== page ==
This is the kind of photo you can expect when my brain is still sweetly humming from Valentine’s Day and it’s time to think about annoying marketing tools like pop-up windows.
Can you be involved in marketing and not be the devil? I’m still trying to figure out the answer to this question.
In the earliest days of the Internet, I could barely sleep at night. There was an energizing spirit of freely sharing knowledge. My mind was in overdrive thinking of all we could accomplish by circulating our information and assimilating it quickly. My university program was late to understand the technology and therefore optimize my degree. I mined the collective brains online and learned as much as I could. (Young imaginary friends, you control how much of an education you receive. It’s in direct proportion to your effort, will, and initiative. That’s not a lecture: it’s empowerment. You want to know something, dive in and dig.) This led to creating web sites for companies that didn’t have them. Most brick and mortar businesses needed help understanding that an online presence could be more than a colorful, digital brochure.
In those days, while dodging pterodactyls, a lot of people were just beginning to think about how they could make money online. Banner ads became the product du jour. Eventually folks just ignored the top part of their browser window. Then some genius thought of pop-up ads and interstitials. Interstitials are similar to pop-ups in that they interrupt your online experience and force you to acknowledge something before you get what you really want. (It’s giving you just a granule of sugar then forcing their medicine down in the most un-delightful way.) We advised against using those methods. They were like PR poison. In fact, that’s why today’s browsers have an option to block pop-up ads. People hated them so much, another genius found a way to program around them. (Find a need and fill it, indeed!) If you happen to be a genius, please do it for mobile sites. For me, it’s a game of “how fast can I find the x and remove this thing from my face?!” (That’s not a catchy game title. It needs work.)
Yes, those screens are back in full force — especially on mobile sites. It’s Monday so here comes the sarcasm: I just LOVE it when your mobile site has some ad that launches my App Store and drives me off your site completely. LOVE IT. Did you know that I can’t get back to your site when you use those? Did you know that I no longer want to visit your site? It may not be a virus but it *feels* like a virus. I know it isn’t but a lot of people have no idea what’s going on. Perception is our reality and your lost traffic. If I *really* want something that you have to offer, I’ll have to grab the lap top and fire that up. That’s only going to happen IF I’m near a laptop right at that moment and super compelled OR if I can remember to deal with it later on a computer. (Not likely since I can’t remember what I just did with my car keys. Yes, there’s an app for that, I know. I know.) That’s quite a few hurdles between me and the sale that you want me to complete. If you aren’t selling anything to me, and placing these on your site is the source of your income, you may see your number of visitors and visits decline. In sales, I remember someone saying the “Be Back” bus never comes back. Sometimes it does, but I think it’s far easier to make money if you don’t damage your brand. I used the bird attack imagery above because that’s the instinct when something irritating comes at you: wince, duck your head and wave it away with your hand while getting away from it as fast as you can. This is not really the online experience you desire for your potential customer.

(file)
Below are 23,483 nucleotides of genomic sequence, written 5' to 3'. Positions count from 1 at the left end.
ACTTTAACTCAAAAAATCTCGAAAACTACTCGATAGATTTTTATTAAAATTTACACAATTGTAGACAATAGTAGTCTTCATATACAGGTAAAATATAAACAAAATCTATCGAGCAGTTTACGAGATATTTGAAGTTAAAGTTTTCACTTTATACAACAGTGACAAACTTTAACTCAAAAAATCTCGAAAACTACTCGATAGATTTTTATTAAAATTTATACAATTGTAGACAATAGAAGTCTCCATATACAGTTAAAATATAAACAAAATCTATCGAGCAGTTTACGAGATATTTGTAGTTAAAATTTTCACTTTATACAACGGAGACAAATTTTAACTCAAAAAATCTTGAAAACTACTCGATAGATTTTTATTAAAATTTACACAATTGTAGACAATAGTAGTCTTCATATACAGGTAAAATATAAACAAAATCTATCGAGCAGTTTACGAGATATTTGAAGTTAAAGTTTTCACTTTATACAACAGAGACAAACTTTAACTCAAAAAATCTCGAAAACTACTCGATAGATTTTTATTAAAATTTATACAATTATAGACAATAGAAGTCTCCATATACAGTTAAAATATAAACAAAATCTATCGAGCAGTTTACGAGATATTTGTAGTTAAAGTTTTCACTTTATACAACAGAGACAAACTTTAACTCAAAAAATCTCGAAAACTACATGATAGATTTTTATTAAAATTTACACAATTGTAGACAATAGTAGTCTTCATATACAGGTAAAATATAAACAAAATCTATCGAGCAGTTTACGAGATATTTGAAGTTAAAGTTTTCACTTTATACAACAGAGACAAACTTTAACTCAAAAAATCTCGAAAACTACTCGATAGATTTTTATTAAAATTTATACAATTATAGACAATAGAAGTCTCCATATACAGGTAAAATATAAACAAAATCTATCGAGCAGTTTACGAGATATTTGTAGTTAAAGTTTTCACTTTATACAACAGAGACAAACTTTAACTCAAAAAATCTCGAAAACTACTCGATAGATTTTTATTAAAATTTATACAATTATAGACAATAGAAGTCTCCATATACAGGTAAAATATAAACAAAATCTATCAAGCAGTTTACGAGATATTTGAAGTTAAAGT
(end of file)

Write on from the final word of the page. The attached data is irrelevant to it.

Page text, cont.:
It’s just one of many things that drive people away. I bet you can think of others! Comment or email firstname.lastname@example.org